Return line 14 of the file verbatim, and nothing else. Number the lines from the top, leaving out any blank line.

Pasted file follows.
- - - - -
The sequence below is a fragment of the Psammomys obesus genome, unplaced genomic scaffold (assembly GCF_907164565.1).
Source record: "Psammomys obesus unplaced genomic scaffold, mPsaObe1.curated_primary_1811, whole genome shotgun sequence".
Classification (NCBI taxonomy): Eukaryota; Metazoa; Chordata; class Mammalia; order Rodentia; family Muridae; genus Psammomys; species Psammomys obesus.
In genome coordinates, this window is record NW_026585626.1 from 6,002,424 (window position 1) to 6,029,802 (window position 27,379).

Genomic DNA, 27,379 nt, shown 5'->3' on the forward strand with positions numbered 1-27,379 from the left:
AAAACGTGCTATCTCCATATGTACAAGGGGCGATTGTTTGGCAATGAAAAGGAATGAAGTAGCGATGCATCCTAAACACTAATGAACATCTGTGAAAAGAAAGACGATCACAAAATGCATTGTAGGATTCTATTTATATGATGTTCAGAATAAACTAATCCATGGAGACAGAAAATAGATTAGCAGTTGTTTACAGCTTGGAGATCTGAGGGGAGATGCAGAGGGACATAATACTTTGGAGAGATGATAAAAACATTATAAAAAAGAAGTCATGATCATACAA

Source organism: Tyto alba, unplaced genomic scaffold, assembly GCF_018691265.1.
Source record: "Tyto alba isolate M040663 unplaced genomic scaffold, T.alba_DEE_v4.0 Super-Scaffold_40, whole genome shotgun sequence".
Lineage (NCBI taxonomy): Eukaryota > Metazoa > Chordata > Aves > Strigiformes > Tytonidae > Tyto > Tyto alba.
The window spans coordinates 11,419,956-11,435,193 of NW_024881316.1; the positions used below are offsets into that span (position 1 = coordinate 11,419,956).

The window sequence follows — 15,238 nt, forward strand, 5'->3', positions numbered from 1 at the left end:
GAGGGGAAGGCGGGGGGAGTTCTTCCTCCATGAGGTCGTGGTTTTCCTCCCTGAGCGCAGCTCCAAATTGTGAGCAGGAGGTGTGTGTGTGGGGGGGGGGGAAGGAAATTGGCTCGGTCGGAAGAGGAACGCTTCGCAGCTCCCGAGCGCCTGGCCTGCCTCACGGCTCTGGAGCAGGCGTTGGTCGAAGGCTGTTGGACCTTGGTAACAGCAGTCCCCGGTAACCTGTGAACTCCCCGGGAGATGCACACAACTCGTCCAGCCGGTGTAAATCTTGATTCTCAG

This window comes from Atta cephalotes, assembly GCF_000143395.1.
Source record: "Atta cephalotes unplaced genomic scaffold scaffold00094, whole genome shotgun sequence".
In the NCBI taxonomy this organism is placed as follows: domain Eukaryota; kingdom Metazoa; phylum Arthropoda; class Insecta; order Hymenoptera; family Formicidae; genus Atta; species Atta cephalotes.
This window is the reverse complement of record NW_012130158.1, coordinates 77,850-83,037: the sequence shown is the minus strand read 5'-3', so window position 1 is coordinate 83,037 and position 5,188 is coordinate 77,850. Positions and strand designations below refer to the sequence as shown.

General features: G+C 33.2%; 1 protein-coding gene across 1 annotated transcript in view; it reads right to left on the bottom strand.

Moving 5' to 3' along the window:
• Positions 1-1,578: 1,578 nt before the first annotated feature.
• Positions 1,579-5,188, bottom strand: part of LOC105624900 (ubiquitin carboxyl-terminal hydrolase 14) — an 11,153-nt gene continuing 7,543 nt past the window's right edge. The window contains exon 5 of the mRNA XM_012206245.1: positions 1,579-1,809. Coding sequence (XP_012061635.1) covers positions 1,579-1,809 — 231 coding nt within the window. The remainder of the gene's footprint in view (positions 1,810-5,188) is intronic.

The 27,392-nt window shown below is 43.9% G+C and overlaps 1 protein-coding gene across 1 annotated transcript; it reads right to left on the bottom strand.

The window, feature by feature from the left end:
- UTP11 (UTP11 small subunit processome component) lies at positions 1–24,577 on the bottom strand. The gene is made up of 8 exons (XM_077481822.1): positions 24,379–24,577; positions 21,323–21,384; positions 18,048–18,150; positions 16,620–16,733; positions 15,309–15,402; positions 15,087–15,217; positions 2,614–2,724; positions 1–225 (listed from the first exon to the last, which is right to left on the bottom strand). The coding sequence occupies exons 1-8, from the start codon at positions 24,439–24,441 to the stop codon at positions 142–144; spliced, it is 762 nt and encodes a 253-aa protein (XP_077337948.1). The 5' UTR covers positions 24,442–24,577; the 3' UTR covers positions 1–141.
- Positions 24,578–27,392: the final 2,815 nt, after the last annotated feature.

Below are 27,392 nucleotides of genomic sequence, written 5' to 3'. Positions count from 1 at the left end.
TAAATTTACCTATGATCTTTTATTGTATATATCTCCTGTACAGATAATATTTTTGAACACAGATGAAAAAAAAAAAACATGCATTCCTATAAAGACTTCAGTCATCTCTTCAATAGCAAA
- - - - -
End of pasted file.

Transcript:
Source record: "Atta cephalotes unplaced genomic scaffold scaffold00094, whole genome shotgun sequence".